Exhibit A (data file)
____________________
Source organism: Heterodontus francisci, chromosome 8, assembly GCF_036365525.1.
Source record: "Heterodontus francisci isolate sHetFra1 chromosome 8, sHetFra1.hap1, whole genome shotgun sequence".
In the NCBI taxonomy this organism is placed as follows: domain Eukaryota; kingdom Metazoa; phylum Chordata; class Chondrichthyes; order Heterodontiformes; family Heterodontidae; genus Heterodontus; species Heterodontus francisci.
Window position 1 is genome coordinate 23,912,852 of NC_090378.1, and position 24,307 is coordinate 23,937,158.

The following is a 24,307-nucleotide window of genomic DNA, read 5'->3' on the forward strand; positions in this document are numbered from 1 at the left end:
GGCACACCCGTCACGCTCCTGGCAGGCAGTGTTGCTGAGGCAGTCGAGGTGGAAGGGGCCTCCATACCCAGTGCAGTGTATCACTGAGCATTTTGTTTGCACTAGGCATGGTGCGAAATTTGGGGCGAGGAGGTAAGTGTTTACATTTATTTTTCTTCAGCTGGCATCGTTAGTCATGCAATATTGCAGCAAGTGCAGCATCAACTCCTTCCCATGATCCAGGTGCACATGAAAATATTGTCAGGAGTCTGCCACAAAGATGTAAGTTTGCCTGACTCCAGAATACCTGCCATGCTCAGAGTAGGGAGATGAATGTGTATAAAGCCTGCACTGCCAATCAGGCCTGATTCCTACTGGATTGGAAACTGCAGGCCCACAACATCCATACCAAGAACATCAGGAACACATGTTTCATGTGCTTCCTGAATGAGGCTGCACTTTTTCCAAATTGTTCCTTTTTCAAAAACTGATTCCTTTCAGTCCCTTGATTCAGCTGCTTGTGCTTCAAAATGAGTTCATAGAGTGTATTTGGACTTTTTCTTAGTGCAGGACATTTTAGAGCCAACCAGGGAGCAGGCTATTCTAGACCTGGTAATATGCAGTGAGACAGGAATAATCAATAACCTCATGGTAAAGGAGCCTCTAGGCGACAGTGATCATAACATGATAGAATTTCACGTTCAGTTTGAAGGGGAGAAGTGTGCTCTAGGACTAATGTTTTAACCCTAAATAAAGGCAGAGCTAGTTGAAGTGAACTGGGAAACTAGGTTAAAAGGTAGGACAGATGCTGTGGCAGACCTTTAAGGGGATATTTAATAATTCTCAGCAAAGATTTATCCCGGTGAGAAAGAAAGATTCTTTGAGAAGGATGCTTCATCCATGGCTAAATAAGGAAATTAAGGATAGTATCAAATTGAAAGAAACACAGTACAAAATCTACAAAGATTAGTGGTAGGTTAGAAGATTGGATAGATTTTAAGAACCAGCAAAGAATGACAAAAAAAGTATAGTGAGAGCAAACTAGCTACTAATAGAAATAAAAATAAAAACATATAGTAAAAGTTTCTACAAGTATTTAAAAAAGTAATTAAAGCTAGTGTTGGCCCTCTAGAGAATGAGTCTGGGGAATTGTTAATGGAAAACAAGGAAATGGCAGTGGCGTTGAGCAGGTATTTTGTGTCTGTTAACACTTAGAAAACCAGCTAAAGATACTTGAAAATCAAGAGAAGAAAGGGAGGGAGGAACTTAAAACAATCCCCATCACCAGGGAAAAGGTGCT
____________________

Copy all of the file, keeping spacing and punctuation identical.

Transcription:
Source organism: Heterodontus francisci, chromosome 8, assembly GCF_036365525.1.
Source record: "Heterodontus francisci isolate sHetFra1 chromosome 8, sHetFra1.hap1, whole genome shotgun sequence".
In the NCBI taxonomy this organism is placed as follows: domain Eukaryota; kingdom Metazoa; phylum Chordata; class Chondrichthyes; order Heterodontiformes; family Heterodontidae; genus Heterodontus; species Heterodontus francisci.
Window position 1 is genome coordinate 23,912,852 of NC_090378.1, and position 24,307 is coordinate 23,937,158.

The following is a 24,307-nucleotide window of genomic DNA, read 5'->3' on the forward strand; positions in this document are numbered from 1 at the left end:
GGCACACCCGTCACGCTCCTGGCAGGCAGTGTTGCTGAGGCAGTCGAGGTGGAAGGGGCCTCCATACCCAGTGCAGTGTATCACTGAGCATTTTGTTTGCACTAGGCATGGTGCGAAATTTGGGGCGAGGAGGTAAGTGTTTACATTTATTTTTCTTCAGCTGGCATCGTTAGTCATGCAATATTGCAGCAAGTGCAGCATCAACTCCTTCCCATGATCCAGGTGCACATGAAAATATTGTCAGGAGTCTGCCACAAAGATGTAAGTTTGCCTGACTCCAGAATACCTGCCATGCTCAGAGTAGGGAGATGAATGTGTATAAAGCCTGCACTGCCAATCAGGCCTGATTCCTACTGGATTGGAAACTGCAGGCCCACAACATCCATACCAAGAACATCAGGAACACATGTTTCATGTGCTTCCTGAATGAGGCTGCACTTTTTCCAAATTGTTCCTTTTTCAAAAACTGATTCCTTTCAGTCCCTTGATTCAGCTGCTTGTGCTTCAAAATGAGTTCATAGAGTGTATTTGGACTTTTTCTTAGTGCAGGACATTTTAGAGCCAACCAGGGAGCAGGCTATTCTAGACCTGGTAATATGCAGTGAGACAGGAATAATCAATAACCTCATGGTAAAGGAGCCTCTAGGCGACAGTGATCATAACATGATAGAATTTCACGTTCAGTTTGAAGGGGAGAAGTGTGCTCTAGGACTAATGTTTTAACCCTAAATAAAGGCAGAGCTAGTTGAAGTGAACTGGGAAACTAGGTTAAAAGGTAGGACAGATGCTGTGGCAGACCTTTAAGGGGATATTTAATAATTCTCAGCAAAGATTTATCCCGGTGAGAAAGAAAGATTCTTTGAGAAGGATGCTTCATCCATGGCTAAATAAGGAAATTAAGGATAGTATCAAATTGAAAGAAACACAGTACAAAATCTACAAAGATTAGTGGTAGGTTAGAAGATTGGATAGATTTTAAGAACCAGCAAAGAATGACAAAAAAAGTATAGTGAGAGCAAACTAGCTACTAATAGAAATAAAAATAAAAACATATAGTAAAAGTTTCTACAAGTATTTAAAAAAGTAATTAAAGCTAGTGTTGGCCCTCTAGAGAATGAGTCTGGGGAATTGTTAATGGAAAACAAGGAAATGGCAGTGGCGTTGAGCAGGTATTTTGTGTCTGTTAACACTTAGAAAACCAGCTAAAGATACTTGAAAATCAAGAGAAGAAAGGGAGGGAGGAACTTAAAACAATCCCCATCACCAGGGAAAAGGTGCT